Margot Cleveland—As I cast my eyes toward the upcoming academic year, I’d like to publicly thank Google for providing a veritable semester-long case study on legal issues related to human resource management. From questions of free speech, employment at will, and labor relations, to questions of hostile environment, affirmative action, and retaliatory discharge, Google’s firing of James Damore has it all.
So far, most media reports have cast Damore’s firing as entirely legal. Some reporters have highlighted Damore’s status as an at-will employee, which allows Google to fire him for any lawful reason. Others have focused on Google’s status as a private employer, which means the First Amendment does not prohibit it from firing Damore because of his speech.
But contrary to the running narrative, Damore has two viable legal claims, evident from comments he made to The New York Times: “I have a legal right to express my concerns about the terms and conditions of my working environment and to bring up potentially illegal behavior, which is what my document does.” Damore added that before his firing, he filed a complaint with the National Labor Relations Board, alleging Google was “misrepresenting and shaming me in order to silence my complaints.” He noted that it was “illegal to retaliate” against him for filing the NLRB charge.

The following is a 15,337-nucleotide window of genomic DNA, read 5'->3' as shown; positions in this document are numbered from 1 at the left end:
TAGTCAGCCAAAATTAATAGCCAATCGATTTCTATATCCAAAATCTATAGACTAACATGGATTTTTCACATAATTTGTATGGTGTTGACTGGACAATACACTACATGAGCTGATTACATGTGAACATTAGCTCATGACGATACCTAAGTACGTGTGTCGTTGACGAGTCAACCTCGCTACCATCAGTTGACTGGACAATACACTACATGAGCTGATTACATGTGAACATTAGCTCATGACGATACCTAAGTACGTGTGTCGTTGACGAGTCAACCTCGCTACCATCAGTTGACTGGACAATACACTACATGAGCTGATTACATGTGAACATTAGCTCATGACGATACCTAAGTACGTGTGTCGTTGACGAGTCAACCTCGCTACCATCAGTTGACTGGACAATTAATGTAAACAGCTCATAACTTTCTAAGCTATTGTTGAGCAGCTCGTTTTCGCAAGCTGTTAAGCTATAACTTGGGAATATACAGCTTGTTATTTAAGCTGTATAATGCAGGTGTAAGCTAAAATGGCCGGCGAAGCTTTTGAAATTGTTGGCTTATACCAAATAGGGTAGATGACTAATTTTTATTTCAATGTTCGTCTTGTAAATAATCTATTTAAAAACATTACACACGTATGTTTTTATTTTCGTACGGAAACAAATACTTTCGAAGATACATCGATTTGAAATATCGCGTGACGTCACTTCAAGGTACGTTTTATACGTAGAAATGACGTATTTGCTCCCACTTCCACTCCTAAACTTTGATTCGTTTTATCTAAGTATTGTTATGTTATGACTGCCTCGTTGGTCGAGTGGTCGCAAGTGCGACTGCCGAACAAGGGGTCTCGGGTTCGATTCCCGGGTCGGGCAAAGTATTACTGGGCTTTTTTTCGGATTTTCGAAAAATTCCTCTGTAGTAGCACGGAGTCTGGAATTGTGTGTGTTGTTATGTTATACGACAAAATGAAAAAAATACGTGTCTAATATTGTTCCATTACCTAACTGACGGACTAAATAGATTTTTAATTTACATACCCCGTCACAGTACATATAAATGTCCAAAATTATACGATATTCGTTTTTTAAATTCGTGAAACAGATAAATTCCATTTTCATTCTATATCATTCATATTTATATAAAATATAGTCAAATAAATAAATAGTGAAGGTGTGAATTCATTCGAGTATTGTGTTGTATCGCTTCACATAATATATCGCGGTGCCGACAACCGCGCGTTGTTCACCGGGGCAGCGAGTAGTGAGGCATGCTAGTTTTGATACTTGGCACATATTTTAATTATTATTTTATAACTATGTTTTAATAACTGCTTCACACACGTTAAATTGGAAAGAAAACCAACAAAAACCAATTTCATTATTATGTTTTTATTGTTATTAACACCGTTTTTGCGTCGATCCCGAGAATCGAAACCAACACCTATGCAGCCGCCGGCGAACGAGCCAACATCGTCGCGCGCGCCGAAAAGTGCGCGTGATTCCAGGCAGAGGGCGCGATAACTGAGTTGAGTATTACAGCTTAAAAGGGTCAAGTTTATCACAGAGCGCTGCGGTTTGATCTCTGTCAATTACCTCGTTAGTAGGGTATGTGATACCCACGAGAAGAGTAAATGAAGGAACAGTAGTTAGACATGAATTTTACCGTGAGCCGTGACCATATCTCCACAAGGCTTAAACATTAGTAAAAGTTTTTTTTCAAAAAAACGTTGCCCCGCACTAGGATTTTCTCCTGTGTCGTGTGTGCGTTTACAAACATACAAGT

Read more at The Federalist…
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